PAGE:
There isn't much excuse for cold-calling these days though.
Why phone up 500 businesses and deliver an unsolicited sales pitch when you can bulk email the same pitch to 500 thousand?
What's that you say?
Because cold-emailing 500 thousand businesses is unethical while cold-calling 500 businesses is okay?
Come off it.
Cold calling only works if there is enough research behind it. As many have said, you have to spend time in researching the person you are calling. Don't waste time in too many formalities and get to point. Have some excellent reasons why the person would like to either meet you or see your proposal.
But if it's leads you are seeking, then tap in your existing client base. In fact motivate them by either giving a finder's fee for each of the contact who signs up OR throw in a small free service for referring clients. Word of mouth beats all forms of advertising.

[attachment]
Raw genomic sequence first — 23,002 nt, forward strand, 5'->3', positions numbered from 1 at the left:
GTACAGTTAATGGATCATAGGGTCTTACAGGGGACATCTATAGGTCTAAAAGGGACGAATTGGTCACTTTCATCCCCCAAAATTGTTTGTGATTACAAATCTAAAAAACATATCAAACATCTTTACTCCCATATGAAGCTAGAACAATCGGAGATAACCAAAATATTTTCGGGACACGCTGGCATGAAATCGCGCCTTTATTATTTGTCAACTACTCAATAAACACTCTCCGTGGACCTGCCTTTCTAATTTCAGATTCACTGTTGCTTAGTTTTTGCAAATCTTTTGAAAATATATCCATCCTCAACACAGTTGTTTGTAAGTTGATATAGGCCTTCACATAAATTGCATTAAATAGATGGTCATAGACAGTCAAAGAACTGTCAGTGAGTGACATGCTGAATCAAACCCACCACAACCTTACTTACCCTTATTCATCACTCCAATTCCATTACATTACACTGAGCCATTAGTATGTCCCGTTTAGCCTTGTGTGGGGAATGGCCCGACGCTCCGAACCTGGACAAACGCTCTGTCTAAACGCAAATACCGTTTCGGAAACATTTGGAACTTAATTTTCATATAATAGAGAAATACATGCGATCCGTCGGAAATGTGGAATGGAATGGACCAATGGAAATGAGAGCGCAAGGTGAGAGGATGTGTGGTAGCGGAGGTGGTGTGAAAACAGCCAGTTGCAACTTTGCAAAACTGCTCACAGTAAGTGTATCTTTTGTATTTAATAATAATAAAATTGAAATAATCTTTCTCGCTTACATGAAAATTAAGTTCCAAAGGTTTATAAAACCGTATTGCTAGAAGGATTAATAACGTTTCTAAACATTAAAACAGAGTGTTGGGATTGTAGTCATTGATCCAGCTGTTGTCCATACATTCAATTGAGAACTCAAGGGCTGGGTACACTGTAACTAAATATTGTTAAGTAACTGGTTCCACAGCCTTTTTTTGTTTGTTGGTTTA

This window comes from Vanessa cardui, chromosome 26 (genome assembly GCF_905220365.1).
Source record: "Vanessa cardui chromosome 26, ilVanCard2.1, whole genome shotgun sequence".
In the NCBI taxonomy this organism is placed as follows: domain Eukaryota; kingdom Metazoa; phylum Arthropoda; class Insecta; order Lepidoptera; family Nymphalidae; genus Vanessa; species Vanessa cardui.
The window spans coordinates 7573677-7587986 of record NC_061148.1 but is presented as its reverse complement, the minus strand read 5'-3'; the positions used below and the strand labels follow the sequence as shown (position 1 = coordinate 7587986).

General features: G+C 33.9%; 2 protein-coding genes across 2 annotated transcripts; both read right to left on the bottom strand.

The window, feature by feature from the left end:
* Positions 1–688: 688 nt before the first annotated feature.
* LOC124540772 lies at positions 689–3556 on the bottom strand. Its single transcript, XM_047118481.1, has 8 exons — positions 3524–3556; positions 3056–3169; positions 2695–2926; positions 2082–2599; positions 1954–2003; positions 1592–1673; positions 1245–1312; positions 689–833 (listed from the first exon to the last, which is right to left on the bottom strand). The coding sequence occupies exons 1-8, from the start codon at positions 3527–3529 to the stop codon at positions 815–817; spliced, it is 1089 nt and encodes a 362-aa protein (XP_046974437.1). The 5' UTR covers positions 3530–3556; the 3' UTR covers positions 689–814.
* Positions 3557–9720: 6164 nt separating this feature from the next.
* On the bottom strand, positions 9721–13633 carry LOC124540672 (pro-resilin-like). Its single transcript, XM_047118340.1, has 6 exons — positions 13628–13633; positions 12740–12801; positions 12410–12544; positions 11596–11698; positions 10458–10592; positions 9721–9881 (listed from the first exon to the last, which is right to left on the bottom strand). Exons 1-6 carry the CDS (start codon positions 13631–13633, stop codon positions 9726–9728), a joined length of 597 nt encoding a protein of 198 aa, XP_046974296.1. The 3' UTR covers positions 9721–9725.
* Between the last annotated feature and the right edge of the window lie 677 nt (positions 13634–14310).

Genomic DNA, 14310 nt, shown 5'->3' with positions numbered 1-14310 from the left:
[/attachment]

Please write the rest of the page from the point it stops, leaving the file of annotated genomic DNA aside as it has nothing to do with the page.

|Because cold-emailing 500 thousand businesses is unethical while cold-calling 500 businesses is okay? |
Most of the time, I'd prefer some spam email in my inbox (spambayes is taking care of that), but if someone calls, I have to a) either pick up the phone b) possibly lose a real customer. So these guys really steal my time without a chance to get rid of them before listening.
But every other week I decide to listen to one of those and try to find out how they sell. It's tough business and some of them are really good at what they do. Once they find out they a giving me a free sales training, they often hang up ...
In my experience Face2face beats telephone and telephone beats email. But each is more expensive.